On a rainy afternoon in August, I had an opportunity to meet with and learn from a Save the Children supported Child Protection Group (CPG) in a ward of Hlaingthayar Township—a peri-urban area of Yangon which attracts many migrants from across the country who come to work in one of the many factories or take up construction work or other daily wage earning jobs. Hlaingthayar has one of the highest rates of underage recruitment into the military in the country and is rife with working children.
Established in 2009, the CPG is an excellent and poignant example of our community-based approach to promoting child protection. The group frequently meets with Township authorities, including Myanmar Child Law sanctioned Township Child Rights Committees, to strategise on both preventive and response measures in addressing protection issues. Led by a dynamic woman, the CPG has recently been able to resolve 30 child protection cases—15 of which involved the underage recruitment of children into the military.
Three boys who had been recruited—still under the age of 18—joined us on this afternoon to tell us their stories. None had willingly joined. All three had very similarly been duped into meeting a “broker” at a location to discuss the potential of some part-time work opportunities. They were then taken to a couple of locations and eventually found themselves at a military recruitment centre. The chances of gaining the quick release of children from the military are much greater in the first few days as recruits will then be sent to various training camps around the country. From there, they will be sent to other locations sometimes even to the “frontlines” of fighting. One of the children we spoke with had been sent to the frontline in one of Myanmar’s restive ethnic regions and had witnessed and took part in fighting.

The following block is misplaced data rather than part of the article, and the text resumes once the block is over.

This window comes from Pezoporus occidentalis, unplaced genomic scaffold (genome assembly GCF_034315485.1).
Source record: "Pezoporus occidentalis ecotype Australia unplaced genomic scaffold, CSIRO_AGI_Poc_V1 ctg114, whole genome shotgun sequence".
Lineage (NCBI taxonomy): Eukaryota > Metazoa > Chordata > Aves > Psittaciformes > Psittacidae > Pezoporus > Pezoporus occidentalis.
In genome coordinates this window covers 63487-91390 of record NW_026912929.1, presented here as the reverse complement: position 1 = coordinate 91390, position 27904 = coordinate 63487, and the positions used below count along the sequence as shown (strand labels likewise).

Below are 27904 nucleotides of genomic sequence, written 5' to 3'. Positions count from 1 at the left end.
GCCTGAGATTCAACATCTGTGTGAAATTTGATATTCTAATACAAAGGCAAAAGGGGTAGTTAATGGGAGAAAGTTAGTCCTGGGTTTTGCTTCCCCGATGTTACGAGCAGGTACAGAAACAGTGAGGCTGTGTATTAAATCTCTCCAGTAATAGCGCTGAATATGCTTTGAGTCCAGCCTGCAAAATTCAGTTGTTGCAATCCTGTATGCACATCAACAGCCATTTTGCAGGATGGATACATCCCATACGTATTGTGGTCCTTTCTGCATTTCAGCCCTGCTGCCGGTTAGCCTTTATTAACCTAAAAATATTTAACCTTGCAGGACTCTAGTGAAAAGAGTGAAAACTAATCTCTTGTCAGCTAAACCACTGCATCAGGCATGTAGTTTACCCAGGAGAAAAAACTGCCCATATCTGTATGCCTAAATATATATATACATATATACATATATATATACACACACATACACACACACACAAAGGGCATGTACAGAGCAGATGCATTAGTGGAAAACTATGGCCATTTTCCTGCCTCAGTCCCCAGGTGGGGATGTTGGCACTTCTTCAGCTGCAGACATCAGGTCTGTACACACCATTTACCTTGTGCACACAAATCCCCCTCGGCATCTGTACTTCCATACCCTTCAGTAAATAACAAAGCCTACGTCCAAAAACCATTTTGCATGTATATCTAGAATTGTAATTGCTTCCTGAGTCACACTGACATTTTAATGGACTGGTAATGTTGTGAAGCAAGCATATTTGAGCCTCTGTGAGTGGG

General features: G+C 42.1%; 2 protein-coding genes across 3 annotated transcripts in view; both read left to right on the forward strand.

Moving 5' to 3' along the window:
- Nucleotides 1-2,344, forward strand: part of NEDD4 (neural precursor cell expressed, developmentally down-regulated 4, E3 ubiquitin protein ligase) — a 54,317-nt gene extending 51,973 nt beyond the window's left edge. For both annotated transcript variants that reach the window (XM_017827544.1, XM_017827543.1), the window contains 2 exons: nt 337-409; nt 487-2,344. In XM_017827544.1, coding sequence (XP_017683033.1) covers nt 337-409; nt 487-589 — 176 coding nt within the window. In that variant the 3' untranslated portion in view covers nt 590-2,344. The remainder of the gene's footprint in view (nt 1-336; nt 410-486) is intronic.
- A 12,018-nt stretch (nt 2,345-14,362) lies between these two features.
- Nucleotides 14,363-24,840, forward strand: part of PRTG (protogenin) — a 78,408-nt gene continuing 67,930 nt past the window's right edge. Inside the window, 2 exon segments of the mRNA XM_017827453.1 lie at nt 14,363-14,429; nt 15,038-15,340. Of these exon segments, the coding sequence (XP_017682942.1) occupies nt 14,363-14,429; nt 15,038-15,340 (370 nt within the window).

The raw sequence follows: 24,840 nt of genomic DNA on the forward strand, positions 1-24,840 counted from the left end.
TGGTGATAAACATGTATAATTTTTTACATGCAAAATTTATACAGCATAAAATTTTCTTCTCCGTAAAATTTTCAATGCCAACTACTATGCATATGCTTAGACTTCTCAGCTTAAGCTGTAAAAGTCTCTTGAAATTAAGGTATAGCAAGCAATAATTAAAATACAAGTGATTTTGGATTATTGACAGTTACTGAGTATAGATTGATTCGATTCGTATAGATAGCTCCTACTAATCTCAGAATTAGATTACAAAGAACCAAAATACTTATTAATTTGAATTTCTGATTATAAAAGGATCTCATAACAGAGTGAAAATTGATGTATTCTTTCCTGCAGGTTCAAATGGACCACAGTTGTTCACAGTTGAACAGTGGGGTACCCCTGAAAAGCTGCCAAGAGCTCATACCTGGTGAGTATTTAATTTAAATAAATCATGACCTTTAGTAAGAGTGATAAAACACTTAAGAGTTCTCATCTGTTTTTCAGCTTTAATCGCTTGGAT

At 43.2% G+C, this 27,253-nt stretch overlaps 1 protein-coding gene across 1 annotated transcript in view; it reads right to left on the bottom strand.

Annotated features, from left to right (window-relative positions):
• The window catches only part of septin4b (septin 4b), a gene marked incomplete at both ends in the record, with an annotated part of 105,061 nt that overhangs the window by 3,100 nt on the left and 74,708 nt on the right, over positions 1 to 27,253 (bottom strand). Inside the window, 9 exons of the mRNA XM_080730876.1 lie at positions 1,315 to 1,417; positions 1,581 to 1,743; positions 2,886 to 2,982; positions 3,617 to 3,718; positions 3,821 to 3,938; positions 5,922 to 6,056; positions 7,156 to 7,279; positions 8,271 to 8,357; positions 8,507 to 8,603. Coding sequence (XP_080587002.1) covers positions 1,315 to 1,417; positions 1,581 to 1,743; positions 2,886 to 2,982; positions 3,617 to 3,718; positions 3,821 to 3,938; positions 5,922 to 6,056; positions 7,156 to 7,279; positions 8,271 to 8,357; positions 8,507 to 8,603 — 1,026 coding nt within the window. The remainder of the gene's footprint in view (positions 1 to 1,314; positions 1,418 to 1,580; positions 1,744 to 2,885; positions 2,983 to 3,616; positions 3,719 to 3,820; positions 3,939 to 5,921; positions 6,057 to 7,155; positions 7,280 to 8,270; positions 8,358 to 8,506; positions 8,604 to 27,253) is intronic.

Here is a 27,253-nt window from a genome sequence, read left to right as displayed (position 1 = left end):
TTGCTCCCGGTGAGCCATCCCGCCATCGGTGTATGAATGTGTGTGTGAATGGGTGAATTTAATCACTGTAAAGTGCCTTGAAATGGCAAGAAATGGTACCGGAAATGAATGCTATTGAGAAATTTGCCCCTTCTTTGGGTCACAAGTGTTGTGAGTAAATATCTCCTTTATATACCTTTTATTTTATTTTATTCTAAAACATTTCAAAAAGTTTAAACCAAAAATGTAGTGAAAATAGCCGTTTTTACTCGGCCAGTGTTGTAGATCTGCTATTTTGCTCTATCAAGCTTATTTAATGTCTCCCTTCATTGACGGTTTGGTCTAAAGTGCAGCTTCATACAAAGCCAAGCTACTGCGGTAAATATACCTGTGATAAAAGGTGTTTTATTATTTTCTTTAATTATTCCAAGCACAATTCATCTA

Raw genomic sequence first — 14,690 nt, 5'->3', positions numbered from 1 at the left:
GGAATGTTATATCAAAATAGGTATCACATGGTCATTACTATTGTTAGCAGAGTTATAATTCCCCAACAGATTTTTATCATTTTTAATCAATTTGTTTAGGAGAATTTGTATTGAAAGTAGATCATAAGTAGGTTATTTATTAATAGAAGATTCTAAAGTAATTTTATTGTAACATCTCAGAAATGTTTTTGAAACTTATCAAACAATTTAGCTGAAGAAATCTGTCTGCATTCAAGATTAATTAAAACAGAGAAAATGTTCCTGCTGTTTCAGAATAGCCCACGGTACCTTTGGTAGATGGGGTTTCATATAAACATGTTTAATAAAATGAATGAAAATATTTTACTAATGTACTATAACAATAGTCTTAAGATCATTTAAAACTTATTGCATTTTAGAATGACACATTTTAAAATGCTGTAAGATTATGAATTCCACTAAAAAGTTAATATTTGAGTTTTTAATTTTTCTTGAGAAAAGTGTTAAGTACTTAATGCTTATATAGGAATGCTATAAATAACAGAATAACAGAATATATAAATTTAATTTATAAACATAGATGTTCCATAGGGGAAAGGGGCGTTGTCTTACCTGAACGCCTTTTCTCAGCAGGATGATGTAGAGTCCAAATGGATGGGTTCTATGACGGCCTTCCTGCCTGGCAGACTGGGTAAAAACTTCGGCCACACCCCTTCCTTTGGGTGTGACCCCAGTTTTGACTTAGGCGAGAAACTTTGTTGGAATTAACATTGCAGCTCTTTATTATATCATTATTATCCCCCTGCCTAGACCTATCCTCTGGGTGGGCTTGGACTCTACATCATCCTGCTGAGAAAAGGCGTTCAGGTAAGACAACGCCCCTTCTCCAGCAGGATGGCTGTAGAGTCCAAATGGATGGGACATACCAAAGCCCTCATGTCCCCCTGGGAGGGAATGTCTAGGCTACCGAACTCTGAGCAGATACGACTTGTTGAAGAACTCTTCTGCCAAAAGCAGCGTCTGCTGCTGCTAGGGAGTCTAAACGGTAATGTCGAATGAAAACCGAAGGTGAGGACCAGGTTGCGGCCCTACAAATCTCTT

It was really due to the tenacity of the CPG in coordination with the children’s parents, Save the Children and ILO that these children were successfully released. The CPG acted quickly in all three cases discussing the issue with parents, local authorities, including school authorities, and referring the cases to the ILO through their complaints mechanism. Together with parents, they travelled to recruitment centres and tried to discuss the children in question with recruitment centre officials and administrators. In one particular case, it was only after several visits with school authorities that the CPG was able to obtain a letter verifying that the boy had been attending school (in the absence of age verification/birth registration documentation, having a letter from a school authority is vital) per the requests of recruitment centre officials.
While the CPG’s tenacity is laudable, they offered suggestions for streamlining the process for release from recruitment centres. CPGs across the country who have intervened in cases of underage recruitment tell similar stories—that they are often asked to produce a litany of documentation and letters, which more often than not can delay the process. On a policy level, Save the Children is a key member of Myanmar’s Country Task Force on Monitoring and Reporting (CTFMR) and in addition to contributing to the bi-monthly and yearly reports on CAAC in the country, the CTFMR is currently working on a Joint Plan of Action with the Government, which includes more systematic regulations and requirements, including documentation, for both access to recruitment centres and gaining the release of children who have been recruited.
While some underage recruitment of children continues, the efforts and presence of the CPG has had a significant impact on reducing it. As the chair of the CPG told us, “Brokers don’t dare operate within the Ward anymore since they know that we monitor these things. Recruitment can only take place on the fringes of the community, so we are working hard on community awareness raising and ensuring that both children and parents are aware of the risks and ways to keep themselves safe.”